Gerry Adams 'cannot accept' IRA war was illegitimate, says Fianna Fail leader Martin
Gerry Adams is "incapable" of accepting the IRA waged an illegitimate war, it was claimed yesterday.
In a strongly-worded attack, Fianna Fail leader Micheal Martin accused Sinn Fein of seeking to "rewrite history" over the Easter Rising.
Mr Martin said Sinn Fein was guilty of a "deeply cynical and dangerous attempt to exploit the heroes of 1916".
And he accused the party of seeking to claim a direct link to the Easter Rising which is not warranted.
Mr Martin was particularly critical of an exhibition running at Dublin's Ambassador Theatre which includes a section dedicated to the H-Block hunger strikes of the 1980s.
"In the very room where the Irish Volunteers first met they are today running an exhibition which claims to be about 1916 but it is solely about twisting history," he said of the Revolution 1916 exhibit.
"Even though a Sinn Fein officer is running it out of Sinn Fein HQ, they pretend to the public that it is an independent exhibition. They claim that to honour Pearse, Clarke and Plunkett you must honour a sinister organisation which tried to destroy this State and continues to refuse to subject its members to the laws enacted by the Irish people.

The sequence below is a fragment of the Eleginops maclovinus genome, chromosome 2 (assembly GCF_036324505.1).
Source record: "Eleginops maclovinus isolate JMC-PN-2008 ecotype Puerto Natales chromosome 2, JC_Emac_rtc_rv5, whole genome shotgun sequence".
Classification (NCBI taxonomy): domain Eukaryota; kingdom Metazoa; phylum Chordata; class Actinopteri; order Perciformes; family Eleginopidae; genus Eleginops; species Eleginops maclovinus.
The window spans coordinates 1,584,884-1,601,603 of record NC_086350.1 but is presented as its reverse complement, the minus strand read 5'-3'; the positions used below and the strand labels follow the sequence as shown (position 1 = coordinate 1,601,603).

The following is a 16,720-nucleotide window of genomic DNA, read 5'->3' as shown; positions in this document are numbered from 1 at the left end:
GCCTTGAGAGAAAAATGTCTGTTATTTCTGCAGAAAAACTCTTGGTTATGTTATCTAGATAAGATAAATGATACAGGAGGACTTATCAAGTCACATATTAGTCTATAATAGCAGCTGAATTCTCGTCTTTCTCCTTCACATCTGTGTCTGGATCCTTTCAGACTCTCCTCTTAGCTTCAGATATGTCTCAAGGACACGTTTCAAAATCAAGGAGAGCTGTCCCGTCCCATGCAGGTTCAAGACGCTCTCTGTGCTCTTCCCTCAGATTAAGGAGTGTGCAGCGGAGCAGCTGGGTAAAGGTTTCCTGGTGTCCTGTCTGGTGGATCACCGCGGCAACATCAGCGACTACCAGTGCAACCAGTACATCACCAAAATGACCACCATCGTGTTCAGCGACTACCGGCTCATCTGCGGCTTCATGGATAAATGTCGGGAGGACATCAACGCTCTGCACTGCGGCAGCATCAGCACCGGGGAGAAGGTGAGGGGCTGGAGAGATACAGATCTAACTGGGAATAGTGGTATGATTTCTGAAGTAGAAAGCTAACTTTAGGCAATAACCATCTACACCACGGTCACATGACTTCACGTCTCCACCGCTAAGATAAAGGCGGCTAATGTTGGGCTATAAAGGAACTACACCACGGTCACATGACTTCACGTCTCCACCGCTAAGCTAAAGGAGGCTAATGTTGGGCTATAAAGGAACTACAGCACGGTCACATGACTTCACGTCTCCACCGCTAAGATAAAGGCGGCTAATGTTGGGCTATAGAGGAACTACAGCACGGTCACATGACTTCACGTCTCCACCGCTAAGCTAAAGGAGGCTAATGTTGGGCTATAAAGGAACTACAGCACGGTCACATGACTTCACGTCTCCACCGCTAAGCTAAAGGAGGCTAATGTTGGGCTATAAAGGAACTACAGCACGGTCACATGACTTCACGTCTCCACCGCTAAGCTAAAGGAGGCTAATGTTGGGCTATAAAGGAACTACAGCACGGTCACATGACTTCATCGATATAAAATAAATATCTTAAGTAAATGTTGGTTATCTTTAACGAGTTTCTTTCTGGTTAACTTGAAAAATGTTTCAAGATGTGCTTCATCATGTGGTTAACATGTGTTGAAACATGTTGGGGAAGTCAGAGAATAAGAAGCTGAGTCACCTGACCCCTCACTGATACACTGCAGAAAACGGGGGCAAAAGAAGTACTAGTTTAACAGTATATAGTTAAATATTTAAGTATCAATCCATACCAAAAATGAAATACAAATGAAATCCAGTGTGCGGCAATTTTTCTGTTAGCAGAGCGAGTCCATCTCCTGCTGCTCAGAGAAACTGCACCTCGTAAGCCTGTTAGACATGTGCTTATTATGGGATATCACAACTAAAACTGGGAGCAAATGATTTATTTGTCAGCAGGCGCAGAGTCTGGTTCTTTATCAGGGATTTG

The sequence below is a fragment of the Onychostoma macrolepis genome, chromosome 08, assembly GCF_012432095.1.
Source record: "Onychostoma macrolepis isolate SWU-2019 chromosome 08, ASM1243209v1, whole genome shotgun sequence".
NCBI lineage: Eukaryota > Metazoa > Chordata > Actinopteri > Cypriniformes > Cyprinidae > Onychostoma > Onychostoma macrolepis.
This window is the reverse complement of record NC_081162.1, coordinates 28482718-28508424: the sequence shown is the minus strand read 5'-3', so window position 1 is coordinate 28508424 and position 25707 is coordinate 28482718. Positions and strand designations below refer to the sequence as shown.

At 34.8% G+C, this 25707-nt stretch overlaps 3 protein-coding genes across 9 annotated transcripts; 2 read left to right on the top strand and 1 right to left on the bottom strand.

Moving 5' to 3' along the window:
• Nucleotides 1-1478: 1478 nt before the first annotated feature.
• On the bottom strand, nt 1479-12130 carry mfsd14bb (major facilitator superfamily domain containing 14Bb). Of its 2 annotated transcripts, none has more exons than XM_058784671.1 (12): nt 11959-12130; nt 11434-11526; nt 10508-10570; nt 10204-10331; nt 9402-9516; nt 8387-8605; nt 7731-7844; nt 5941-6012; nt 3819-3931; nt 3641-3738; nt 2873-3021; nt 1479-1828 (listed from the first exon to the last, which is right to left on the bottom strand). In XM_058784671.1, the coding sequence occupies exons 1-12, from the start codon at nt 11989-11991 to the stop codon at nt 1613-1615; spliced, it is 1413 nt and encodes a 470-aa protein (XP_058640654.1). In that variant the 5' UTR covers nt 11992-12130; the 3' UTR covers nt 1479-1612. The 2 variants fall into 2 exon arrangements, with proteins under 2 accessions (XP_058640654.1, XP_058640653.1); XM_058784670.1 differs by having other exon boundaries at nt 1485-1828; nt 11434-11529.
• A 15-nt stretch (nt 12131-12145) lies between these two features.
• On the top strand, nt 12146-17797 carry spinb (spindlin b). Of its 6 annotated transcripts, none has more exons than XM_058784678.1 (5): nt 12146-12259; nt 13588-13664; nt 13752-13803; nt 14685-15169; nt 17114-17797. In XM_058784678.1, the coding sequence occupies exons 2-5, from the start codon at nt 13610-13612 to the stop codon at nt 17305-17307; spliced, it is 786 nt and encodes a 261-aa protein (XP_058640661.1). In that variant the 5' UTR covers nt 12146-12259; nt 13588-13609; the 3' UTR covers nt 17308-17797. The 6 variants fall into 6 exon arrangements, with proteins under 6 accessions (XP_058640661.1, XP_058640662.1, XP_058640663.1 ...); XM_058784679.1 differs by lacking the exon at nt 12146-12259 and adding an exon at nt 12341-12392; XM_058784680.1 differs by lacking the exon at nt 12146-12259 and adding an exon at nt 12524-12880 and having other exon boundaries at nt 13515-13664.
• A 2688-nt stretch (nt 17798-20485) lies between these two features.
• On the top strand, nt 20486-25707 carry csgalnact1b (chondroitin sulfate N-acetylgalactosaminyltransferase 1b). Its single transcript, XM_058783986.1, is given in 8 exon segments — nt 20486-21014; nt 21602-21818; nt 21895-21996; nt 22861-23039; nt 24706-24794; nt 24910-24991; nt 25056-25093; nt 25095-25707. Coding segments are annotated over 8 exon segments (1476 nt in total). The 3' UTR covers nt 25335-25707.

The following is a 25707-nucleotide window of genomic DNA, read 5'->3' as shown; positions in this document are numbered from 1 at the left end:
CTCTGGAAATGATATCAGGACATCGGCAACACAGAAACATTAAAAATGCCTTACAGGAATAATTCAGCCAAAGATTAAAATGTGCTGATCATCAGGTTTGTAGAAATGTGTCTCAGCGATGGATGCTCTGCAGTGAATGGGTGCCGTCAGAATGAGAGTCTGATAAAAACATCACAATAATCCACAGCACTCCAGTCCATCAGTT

"The fact is that today this type of behaviour is the greatest threat to the high standing of 1916 among the Irish people."
Mr Martin was speaking at Fianna Fail's annual 1916 Commemoration in Arbour Hill, Dublin. He said that Sinn Fein had failed to achieve the electoral breakthrough they claimed was "inevitable" and are "now using more underhand methods to legitimise themselves".
"The arguments of the 1970s and 1980s that we should reject the tradition of 1916 are now confined to a small fringe," he added.
"What remains as a direct challenge to the unique status of 1916 is Gerry Adams and a party incapable of accepting that it waged an illegitimate war against a democratic republican tradition directly enabled by 1916.
"People who behave like this are also disrespecting the men and women of the Rising because they are claiming that nothing was achieved.
"This is the biggest difference between the vast majority of the Irish people and the Provisionals movement - we believe that 1916 fundamentally changed the possibilities for pursuing the cause of Irish republicanism."